Predicting El Niño
As can be seen from the data presented above, the southern oscillation which creates the El Niño condition has operated throughout the last century. Archeological evidence from South America indicates that the oscillation has been operating for thousands of years. Still, it has only been in recent years that atmospheric and ocean scientists have become aware of the phenomenon, and then only because particularly strong El Niños occurred in the years 1982-83 and 1997-98 causing considerable damage from natural disasters in North America.
The frequency of El Niño events and the intensity of the events is not statistically predictable. In other words we do not as yet know when the next El Niño will occur. This is due to the relatively short amount of historical data currently available. Still, the 1997-98 event and its intensity were predictable several months beforehand because measurements of sea surface temperature from satellites and instrument buoys in the Pacific Ocean were able to identify the movement warm surface waters from east to west across the Pacific Ocean.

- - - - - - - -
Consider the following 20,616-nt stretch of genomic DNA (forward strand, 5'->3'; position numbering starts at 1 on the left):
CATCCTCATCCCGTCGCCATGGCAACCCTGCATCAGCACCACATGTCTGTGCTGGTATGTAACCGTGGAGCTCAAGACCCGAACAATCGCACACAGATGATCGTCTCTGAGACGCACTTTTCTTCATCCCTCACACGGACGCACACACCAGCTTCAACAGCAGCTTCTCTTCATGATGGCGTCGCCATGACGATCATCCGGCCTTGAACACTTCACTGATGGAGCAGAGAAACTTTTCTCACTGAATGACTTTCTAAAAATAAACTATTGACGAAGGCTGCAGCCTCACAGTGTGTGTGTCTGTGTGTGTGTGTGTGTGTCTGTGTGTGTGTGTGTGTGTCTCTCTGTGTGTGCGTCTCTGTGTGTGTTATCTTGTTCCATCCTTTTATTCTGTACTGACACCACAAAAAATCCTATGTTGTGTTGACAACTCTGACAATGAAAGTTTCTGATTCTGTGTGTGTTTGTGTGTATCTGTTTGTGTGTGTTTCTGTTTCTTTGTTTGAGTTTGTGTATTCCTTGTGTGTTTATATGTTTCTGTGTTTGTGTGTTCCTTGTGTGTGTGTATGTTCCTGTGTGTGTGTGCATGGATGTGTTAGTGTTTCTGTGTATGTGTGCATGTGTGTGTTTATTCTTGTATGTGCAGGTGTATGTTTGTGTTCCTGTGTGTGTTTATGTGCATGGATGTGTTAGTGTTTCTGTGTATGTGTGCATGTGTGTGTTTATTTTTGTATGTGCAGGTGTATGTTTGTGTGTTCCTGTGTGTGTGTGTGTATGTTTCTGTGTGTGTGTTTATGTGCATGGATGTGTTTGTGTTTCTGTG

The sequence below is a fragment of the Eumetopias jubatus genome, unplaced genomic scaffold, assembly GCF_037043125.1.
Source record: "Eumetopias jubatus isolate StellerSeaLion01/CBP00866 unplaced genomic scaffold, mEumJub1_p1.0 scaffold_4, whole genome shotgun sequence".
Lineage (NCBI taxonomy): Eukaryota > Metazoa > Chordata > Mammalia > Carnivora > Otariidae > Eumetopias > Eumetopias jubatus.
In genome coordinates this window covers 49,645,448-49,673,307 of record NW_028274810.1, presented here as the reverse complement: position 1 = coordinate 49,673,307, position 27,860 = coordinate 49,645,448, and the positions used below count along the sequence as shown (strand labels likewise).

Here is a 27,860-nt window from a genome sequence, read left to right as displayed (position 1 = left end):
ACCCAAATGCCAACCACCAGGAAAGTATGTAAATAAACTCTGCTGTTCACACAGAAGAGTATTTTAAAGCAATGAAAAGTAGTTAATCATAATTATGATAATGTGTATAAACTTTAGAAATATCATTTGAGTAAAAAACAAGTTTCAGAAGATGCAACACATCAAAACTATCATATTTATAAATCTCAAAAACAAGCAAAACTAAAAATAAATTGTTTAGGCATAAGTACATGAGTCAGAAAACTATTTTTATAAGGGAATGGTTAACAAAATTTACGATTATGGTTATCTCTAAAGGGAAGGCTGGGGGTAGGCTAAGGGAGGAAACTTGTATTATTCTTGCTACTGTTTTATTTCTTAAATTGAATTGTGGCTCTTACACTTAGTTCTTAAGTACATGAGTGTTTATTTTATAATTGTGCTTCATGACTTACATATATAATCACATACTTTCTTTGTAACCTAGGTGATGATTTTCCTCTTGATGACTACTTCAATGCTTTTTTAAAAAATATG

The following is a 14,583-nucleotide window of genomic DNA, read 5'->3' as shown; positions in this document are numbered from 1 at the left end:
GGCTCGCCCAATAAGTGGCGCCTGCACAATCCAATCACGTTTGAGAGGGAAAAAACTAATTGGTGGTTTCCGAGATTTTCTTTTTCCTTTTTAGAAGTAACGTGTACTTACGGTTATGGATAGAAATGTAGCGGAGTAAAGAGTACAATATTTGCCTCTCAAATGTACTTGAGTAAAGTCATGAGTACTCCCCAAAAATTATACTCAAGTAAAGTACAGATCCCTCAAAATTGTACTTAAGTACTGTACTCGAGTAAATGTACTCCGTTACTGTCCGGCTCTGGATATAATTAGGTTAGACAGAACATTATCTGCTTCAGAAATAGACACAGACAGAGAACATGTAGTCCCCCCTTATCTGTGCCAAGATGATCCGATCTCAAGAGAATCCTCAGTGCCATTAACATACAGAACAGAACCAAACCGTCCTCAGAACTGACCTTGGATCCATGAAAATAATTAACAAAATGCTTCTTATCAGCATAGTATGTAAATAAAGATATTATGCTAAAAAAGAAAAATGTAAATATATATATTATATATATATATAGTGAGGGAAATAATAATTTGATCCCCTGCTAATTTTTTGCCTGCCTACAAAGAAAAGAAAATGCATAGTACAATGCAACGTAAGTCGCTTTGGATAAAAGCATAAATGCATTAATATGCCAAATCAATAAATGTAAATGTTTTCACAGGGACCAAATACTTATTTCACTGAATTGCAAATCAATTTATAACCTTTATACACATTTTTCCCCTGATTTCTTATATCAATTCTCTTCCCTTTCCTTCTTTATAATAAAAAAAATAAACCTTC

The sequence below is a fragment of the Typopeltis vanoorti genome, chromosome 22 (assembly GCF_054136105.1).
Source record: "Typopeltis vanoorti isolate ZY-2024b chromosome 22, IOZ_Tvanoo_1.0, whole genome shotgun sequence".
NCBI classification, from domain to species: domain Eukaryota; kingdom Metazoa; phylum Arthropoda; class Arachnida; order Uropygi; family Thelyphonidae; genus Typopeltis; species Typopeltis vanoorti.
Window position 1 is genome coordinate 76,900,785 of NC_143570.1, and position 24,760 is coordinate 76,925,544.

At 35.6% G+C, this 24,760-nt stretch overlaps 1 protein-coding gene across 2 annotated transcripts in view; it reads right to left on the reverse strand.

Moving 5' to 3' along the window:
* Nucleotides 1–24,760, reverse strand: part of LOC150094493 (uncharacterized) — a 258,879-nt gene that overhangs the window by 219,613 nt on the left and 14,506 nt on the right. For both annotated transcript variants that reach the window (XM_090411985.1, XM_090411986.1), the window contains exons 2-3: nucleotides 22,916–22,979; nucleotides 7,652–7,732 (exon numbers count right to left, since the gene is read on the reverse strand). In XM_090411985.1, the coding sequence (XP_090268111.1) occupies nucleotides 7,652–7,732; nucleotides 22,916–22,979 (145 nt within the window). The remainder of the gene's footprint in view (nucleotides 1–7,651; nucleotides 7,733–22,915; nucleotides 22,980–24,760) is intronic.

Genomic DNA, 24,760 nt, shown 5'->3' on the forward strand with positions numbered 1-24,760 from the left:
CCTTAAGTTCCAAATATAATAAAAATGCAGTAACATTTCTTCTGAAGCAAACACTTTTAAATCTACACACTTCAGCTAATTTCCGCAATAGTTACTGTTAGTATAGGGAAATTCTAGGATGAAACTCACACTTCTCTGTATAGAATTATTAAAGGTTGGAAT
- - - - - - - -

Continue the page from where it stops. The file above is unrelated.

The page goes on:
Thus, future El Niño events will likely be predictable several months before they actually develop. This could have important economic consequences. For example, knowing that an El Niño event is coming could result in farmers in normally dry parts of South America preparing the soil for a good crop months in advance because of the expected wetter weather in the months ahead. Fishermen could begin preparing for a poor fishing harvest off the coast of South America. In terms of Natural disasters, Peru was much better prepared for the 1997-98 El Niño and constructed storm drains and stockpiled emergency supplies, probably saving thousands of lives.
It is important to remember that because the southern oscillation shifts back and forth, some areas receive beneficial aspects of the phenomenon while other areas receive adverse aspects.